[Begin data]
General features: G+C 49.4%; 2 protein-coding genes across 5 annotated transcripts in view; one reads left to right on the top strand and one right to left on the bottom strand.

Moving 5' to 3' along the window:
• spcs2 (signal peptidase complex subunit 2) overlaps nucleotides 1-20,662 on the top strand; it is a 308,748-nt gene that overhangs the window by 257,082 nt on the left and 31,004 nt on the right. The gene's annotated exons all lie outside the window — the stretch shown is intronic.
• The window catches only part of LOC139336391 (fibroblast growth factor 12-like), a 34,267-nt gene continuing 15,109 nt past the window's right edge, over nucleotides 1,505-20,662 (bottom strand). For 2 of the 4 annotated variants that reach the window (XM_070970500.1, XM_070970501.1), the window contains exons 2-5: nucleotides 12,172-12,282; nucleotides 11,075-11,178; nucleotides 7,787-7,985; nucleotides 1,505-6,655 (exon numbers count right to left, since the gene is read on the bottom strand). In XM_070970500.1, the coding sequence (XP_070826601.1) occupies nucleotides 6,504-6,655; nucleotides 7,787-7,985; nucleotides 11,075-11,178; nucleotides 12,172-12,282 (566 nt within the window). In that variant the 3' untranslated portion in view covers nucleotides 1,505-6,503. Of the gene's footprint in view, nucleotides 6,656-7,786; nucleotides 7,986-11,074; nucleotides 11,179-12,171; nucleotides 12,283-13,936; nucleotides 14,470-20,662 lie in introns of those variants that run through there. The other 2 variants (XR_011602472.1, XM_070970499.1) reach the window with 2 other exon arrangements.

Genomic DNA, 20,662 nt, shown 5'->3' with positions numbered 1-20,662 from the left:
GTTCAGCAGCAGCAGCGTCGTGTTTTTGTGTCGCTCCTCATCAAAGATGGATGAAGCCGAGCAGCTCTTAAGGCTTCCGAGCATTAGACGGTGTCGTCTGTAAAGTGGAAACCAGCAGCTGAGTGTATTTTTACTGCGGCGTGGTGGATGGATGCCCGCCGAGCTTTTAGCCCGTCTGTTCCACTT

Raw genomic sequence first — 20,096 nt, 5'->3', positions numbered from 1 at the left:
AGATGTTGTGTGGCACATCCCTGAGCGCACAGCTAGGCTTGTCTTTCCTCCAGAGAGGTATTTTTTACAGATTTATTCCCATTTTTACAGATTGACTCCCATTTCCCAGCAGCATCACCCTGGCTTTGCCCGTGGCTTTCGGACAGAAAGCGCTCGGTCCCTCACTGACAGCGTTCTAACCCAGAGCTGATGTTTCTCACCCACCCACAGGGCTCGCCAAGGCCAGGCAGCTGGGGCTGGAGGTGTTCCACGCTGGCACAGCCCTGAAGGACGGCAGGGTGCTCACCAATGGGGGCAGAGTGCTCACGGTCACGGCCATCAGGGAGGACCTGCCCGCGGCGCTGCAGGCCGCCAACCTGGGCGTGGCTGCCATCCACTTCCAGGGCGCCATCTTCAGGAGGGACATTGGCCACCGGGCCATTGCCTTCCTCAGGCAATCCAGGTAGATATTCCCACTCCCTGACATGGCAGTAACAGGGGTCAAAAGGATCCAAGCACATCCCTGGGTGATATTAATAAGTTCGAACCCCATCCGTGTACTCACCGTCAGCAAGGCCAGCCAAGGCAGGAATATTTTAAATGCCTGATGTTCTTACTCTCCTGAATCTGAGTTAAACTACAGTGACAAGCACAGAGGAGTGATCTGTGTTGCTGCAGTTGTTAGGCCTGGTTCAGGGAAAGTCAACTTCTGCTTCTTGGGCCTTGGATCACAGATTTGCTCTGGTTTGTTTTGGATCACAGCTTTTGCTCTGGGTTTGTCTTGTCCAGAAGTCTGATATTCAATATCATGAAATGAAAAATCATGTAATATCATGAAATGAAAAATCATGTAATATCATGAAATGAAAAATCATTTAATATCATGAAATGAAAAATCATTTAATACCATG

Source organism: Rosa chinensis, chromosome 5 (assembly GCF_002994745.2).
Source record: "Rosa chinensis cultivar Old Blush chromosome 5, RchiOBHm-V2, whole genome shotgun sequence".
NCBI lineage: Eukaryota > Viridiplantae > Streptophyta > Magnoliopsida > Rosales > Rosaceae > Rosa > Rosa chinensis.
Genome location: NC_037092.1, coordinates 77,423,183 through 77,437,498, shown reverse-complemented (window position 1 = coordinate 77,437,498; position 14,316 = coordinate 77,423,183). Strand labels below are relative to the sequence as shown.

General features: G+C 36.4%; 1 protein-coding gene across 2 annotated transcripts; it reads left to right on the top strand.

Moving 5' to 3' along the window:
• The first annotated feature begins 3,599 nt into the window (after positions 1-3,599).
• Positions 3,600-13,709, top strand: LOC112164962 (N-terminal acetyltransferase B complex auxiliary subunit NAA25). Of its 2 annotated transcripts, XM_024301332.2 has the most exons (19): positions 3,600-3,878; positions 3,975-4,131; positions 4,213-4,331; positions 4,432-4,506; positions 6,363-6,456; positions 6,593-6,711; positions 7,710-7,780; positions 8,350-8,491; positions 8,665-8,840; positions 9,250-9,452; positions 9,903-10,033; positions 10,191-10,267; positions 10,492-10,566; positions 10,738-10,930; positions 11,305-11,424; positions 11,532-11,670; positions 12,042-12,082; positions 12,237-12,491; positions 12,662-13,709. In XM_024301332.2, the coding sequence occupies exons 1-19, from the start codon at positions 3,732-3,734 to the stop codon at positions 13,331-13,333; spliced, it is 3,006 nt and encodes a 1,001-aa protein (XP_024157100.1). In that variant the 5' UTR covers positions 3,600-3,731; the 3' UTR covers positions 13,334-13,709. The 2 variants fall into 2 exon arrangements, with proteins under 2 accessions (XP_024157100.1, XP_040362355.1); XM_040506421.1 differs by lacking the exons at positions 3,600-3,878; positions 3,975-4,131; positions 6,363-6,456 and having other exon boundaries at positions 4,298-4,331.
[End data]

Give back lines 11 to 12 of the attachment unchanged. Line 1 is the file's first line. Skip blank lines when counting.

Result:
NCBI lineage: Eukaryota > Viridiplantae > Streptophyta > Magnoliopsida > Rosales > Rosaceae > Rosa > Rosa chinensis.
Genome location: NC_037092.1, coordinates 77,423,183 through 77,437,498, shown reverse-complemented (window position 1 = coordinate 77,437,498; position 14,316 = coordinate 77,423,183). Strand labels below are relative to the sequence as shown.